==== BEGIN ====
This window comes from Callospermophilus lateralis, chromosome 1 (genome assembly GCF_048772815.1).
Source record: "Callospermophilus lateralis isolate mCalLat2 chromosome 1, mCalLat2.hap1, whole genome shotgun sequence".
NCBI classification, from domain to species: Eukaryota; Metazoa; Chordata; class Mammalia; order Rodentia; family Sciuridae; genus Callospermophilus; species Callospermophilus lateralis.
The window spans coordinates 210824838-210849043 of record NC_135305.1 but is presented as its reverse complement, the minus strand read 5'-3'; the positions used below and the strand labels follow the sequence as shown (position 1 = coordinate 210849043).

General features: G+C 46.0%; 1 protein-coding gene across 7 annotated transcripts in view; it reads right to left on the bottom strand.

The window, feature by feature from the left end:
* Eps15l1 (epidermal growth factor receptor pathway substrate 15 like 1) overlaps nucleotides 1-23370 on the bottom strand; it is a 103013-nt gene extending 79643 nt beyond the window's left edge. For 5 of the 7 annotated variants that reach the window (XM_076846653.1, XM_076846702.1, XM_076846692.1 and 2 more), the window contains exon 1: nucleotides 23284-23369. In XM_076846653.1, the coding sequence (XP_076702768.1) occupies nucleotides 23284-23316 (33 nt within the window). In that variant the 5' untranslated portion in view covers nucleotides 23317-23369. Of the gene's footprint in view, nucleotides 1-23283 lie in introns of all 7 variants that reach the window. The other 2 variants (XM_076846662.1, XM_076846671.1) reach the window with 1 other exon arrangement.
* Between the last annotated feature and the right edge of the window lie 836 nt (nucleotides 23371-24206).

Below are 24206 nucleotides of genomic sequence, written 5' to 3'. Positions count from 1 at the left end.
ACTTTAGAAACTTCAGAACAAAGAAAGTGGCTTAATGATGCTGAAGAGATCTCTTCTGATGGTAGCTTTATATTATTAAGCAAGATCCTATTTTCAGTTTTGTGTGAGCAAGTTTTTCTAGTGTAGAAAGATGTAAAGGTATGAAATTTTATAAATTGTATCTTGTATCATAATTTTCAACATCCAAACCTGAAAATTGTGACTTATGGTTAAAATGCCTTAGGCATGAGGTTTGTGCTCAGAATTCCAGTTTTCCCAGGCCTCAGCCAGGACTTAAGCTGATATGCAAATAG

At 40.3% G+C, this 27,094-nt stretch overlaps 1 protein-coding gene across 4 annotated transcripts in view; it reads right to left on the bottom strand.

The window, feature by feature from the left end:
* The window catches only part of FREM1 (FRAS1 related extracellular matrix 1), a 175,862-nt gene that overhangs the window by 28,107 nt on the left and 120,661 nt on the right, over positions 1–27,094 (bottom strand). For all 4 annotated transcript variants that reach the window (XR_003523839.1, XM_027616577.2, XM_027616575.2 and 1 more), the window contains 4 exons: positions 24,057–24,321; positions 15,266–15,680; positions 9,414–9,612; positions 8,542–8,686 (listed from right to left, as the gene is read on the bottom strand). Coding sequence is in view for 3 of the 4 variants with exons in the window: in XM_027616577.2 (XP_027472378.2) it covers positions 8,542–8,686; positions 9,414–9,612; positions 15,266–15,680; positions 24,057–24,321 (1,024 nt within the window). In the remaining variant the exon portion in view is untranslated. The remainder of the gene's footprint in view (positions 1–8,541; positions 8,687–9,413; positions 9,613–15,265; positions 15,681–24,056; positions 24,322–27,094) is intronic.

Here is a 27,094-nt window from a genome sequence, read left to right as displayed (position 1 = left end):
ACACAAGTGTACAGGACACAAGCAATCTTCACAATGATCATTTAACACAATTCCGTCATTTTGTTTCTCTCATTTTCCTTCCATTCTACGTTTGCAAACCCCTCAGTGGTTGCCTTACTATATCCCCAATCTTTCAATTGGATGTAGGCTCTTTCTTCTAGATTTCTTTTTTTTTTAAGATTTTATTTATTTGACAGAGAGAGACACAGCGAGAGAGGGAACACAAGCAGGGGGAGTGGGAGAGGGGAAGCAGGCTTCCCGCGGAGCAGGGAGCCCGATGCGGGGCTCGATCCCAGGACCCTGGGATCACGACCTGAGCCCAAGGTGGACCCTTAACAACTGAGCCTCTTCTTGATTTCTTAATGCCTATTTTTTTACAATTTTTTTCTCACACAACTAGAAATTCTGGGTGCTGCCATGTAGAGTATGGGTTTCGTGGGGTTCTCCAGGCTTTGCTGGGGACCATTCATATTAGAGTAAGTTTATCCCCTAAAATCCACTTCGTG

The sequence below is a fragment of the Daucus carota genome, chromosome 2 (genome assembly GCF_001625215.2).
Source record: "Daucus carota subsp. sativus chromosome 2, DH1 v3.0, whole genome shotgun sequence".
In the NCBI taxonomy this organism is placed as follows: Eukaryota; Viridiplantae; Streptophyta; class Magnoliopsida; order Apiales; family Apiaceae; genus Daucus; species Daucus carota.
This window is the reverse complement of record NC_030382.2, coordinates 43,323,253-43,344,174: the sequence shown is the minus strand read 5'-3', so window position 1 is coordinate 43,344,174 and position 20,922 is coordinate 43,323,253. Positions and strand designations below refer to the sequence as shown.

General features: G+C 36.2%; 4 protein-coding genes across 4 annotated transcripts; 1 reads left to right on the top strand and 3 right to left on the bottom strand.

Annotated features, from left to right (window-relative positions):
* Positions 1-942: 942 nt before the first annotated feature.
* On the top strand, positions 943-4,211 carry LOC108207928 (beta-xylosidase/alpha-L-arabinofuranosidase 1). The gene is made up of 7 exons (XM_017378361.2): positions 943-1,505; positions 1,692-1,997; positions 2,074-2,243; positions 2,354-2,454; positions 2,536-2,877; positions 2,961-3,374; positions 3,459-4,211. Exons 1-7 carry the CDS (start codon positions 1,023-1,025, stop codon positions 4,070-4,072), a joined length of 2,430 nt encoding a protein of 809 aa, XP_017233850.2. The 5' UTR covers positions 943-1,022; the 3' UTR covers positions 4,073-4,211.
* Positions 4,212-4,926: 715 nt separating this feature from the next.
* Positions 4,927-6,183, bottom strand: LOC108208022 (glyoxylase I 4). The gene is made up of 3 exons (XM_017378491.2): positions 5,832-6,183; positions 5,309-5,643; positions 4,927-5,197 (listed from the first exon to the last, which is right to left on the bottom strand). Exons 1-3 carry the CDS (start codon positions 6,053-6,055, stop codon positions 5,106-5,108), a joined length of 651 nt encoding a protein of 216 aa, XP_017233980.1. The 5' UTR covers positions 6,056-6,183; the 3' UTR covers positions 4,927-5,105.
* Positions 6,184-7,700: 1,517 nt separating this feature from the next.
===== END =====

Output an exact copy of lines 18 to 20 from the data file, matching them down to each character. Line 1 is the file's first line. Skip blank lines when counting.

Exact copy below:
In the NCBI taxonomy this organism is placed as follows: Eukaryota; Viridiplantae; Streptophyta; class Magnoliopsida; order Apiales; family Apiaceae; genus Daucus; species Daucus carota.
This window is the reverse complement of record NC_030382.2, coordinates 43,323,253-43,344,174: the sequence shown is the minus strand read 5'-3', so window position 1 is coordinate 43,344,174 and position 20,922 is coordinate 43,323,253. Positions and strand designations below refer to the sequence as shown.

General features: G+C 36.2%; 4 protein-coding genes across 4 annotated transcripts; 1 reads left to right on the top strand and 3 right to left on the bottom strand.